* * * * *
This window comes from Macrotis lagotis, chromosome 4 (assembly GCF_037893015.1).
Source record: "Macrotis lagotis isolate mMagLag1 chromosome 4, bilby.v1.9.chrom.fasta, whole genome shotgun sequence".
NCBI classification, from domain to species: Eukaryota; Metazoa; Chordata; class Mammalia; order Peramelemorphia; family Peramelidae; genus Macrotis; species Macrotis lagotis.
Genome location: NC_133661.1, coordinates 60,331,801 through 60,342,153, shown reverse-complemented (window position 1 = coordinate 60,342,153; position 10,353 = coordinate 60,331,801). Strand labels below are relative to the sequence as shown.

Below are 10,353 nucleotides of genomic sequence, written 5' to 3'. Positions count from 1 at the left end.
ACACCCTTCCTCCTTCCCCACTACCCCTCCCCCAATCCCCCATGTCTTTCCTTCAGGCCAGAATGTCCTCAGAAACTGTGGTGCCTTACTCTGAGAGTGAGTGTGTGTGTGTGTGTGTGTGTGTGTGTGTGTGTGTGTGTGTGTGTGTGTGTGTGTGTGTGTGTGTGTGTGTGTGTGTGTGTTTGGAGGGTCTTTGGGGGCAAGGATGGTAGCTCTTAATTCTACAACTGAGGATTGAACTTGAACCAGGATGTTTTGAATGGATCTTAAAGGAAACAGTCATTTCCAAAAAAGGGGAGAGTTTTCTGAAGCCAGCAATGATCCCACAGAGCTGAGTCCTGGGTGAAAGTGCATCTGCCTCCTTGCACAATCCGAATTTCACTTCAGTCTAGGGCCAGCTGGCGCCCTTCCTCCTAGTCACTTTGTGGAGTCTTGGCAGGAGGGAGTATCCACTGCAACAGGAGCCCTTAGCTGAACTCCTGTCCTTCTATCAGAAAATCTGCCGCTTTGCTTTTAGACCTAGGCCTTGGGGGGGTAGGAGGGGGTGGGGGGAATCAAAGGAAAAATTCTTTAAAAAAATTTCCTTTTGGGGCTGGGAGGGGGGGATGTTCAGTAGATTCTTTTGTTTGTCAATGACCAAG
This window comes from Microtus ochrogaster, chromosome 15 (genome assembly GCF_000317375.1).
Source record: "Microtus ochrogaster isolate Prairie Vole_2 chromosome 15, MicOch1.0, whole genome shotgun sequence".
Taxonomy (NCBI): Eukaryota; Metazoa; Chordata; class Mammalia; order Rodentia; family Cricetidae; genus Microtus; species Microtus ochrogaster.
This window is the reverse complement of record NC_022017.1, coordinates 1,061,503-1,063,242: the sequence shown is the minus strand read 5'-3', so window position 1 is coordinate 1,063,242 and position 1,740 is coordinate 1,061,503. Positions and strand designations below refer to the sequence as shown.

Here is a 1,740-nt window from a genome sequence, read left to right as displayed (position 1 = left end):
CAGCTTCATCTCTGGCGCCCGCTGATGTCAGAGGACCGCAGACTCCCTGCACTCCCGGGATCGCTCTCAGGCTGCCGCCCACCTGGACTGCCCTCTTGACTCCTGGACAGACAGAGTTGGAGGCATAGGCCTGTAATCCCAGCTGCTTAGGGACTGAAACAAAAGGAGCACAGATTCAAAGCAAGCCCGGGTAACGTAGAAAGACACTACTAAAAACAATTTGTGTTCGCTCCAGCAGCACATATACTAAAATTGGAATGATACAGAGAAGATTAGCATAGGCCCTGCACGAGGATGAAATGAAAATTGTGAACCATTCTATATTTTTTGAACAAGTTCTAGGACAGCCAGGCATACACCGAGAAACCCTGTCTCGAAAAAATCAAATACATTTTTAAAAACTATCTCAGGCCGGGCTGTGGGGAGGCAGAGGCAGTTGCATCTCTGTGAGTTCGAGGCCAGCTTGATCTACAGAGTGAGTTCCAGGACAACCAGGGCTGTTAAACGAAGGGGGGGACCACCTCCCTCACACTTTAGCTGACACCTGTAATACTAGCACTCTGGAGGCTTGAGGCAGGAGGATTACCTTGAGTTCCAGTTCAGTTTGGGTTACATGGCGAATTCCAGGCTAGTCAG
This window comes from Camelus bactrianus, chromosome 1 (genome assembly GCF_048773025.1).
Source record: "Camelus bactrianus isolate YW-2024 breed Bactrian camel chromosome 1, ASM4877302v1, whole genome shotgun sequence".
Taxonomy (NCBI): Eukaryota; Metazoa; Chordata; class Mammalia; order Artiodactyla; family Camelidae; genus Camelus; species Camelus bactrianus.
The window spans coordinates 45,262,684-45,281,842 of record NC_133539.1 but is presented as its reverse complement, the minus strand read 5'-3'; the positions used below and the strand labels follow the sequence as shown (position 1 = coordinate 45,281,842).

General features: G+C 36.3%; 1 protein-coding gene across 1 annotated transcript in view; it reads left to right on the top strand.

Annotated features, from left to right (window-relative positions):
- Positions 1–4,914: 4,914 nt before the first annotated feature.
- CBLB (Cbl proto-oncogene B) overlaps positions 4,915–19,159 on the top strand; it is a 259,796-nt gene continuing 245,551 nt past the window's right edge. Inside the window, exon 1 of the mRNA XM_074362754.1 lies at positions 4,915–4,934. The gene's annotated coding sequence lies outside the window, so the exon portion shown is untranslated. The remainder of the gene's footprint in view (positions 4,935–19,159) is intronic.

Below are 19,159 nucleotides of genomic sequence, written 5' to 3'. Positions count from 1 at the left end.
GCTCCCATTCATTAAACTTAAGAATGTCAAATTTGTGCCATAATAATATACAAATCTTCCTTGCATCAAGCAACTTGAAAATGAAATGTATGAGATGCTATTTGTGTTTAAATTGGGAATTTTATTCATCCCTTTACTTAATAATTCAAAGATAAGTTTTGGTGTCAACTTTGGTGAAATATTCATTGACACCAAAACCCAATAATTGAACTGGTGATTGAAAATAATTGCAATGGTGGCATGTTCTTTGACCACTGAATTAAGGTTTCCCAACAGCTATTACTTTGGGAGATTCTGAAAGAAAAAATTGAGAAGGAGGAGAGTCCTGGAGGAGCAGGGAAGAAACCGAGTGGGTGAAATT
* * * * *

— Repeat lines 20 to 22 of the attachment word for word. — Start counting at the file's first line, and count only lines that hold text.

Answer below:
- CBLB (Cbl proto-oncogene B) overlaps positions 4,915–19,159 on the top strand; it is a 259,796-nt gene continuing 245,551 nt past the window's right edge. Inside the window, exon 1 of the mRNA XM_074362754.1 lies at positions 4,915–4,934. The gene's annotated coding sequence lies outside the window, so the exon portion shown is untranslated. The remainder of the gene's footprint in view (positions 4,935–19,159) is intronic.

Below are 19,159 nucleotides of genomic sequence, written 5' to 3'. Positions count from 1 at the left end.
GCTCCCATTCATTAAACTTAAGAATGTCAAATTTGTGCCATAATAATATACAAATCTTCCTTGCATCAAGCAACTTGAAAATGAAATGTATGAGATGCTATTTGTGTTTAAATTGGGAATTTTATTCATCCCTTTACTTAATAATTCAAAGATAAGTTTTGGTGTCAACTTTGGTGAAATATTCATTGACACCAAAACCCAATAATTGAACTGGTGATTGAAAATAATTGCAATGGTGGCATGTTCTTTGACCACTGAATTAAGGTTTCCCAACAGCTATTACTTTGGGAGATTCTGAAAGAAAAAATTGAGAAGGAGGAGAGTCCTGGAGGAGCAGGGAAGAAACCGAGTGGGTGAAATT